Apple has released the final versions of macOS 13.1, iOS 16.2, and iPadOS 16.2 to the public after a few weeks of beta testing. In addition to the standard bug fixes and security patches, these updates include the collaborative Freeform app that was announced at the Worldwide Developers Conference in June, increased use of end-to-end encryption for iCloud data, and (for iPhones) the vocal-reducing, karaoke-friendly Apple Music Sing feature.
Freeform uses your AppleID and iCloud to sync changes on a large, bulletin board-esque canvas between multiple users in real time. Input can include typed text, images, files and documents, shapes, and handwritten text or images done with an Apple Pencil, creating something that is similar in form to a shared note or document but with more input flexibility. Users can have multiple boards shared with different groups of people, communicating in real time via Messages or FaceTime.
The iCloud encryption additions are grouped together under the “Advanced Data Protection” banner, and they expand the service’s use of end-to-end encryption. Device backups for iPhones and iPads can be fully encrypted, as can Safari bookmarks and data from the Photos, Notes, Voice Memos, Reminders, Shortcuts, and Wallet apps. Calendar and Mail data remain unencrypted “because of the need to interoperate with the global email, contacts, and calendar systems.”
Advanced Data Protection also includes support for physical two-factor authentication keys, as well as key verification for iMessage contacts so that people having private conversations can be sure they’re talking to the person they think they’re talking to.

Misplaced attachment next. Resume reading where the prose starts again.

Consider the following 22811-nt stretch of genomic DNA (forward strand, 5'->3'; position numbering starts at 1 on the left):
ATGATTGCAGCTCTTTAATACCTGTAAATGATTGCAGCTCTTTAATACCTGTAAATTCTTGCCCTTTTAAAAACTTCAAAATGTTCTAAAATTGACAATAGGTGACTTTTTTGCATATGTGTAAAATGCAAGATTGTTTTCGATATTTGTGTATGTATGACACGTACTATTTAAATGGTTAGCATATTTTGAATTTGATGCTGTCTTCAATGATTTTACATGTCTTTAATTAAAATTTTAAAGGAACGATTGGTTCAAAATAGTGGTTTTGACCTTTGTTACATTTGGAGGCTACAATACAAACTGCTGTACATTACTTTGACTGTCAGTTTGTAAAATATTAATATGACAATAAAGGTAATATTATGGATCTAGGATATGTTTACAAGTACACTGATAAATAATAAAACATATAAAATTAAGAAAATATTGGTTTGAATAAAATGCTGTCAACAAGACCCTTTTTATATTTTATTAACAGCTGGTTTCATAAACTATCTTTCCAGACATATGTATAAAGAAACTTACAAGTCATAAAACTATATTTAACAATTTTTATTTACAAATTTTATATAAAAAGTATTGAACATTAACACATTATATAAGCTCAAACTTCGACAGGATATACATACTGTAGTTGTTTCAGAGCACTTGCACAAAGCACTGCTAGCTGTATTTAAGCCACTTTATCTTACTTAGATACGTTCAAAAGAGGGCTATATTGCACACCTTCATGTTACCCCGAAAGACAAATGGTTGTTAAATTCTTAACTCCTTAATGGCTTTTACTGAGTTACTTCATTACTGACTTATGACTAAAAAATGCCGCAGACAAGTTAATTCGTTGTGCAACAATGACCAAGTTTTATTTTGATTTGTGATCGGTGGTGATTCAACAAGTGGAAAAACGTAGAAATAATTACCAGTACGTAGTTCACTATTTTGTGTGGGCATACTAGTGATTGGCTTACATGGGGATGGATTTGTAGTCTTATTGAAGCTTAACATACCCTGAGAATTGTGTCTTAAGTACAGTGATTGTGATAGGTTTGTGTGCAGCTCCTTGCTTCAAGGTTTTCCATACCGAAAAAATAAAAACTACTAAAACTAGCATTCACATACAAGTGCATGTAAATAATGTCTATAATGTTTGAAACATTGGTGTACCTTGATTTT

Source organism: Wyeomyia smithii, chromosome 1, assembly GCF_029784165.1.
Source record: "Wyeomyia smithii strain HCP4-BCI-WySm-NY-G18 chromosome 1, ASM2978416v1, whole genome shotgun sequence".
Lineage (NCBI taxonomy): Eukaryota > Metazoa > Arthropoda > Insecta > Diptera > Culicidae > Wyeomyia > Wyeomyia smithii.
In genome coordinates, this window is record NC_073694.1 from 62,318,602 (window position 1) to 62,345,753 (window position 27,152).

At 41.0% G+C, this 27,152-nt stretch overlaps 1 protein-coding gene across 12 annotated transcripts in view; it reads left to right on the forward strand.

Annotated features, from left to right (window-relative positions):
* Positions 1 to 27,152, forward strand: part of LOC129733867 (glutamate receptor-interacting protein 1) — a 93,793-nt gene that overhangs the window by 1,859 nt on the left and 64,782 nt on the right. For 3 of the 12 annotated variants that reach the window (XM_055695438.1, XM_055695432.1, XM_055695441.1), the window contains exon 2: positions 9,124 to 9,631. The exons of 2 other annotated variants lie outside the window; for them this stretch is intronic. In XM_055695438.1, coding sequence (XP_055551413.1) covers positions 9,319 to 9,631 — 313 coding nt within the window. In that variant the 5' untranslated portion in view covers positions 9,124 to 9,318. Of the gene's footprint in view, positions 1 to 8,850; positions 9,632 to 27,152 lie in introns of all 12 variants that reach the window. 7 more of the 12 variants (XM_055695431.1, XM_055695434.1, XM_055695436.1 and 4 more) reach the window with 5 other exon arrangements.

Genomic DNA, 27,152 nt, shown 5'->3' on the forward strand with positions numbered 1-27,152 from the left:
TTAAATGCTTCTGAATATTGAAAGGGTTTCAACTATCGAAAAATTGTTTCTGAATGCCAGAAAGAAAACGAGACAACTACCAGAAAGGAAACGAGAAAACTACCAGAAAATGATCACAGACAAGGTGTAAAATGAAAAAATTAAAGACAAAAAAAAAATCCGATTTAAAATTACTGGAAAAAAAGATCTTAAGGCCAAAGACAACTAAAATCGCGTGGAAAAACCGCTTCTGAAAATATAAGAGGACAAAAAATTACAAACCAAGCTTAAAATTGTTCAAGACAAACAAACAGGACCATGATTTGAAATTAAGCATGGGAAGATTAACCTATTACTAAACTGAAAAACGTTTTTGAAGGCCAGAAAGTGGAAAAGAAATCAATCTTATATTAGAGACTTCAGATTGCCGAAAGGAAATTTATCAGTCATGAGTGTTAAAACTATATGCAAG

Like the Lockdown Mode feature introduced in iOS 16 and macOS Ventura, Advanced Data Protection features are off by default and must be turned on after updating. When enabling it, you can also designate an emergency contact and generate a recovery key if you are locked out of your account, since Apple won’t have your encryption key and won’t be able to help you get your data back otherwise.
For owners of older devices, Apple has provided security updates for macOS Monterey and Big Sur (12.6.2 and 11.7.2, respectively) as well as a separate update to Safari 16.2. Older devices that can’t update to iOS 16 can install iOS 15.7.2, which includes many of the security-only updates included in iOS 16.2.
Apple has also released software updates for most of its other products: watchOS 9.2 adds some new workouts and “optimizes” the Crash Detection feature on the hardware that supports it; tvOS 16.2 includes Apple Music Sing support for the latest Apple TV 4K and video previews for Apple TV+ shows; and HomePod Software Update 16.2 adds “performance and stability improvements” and supports “a new underlying architecture” for the Home app.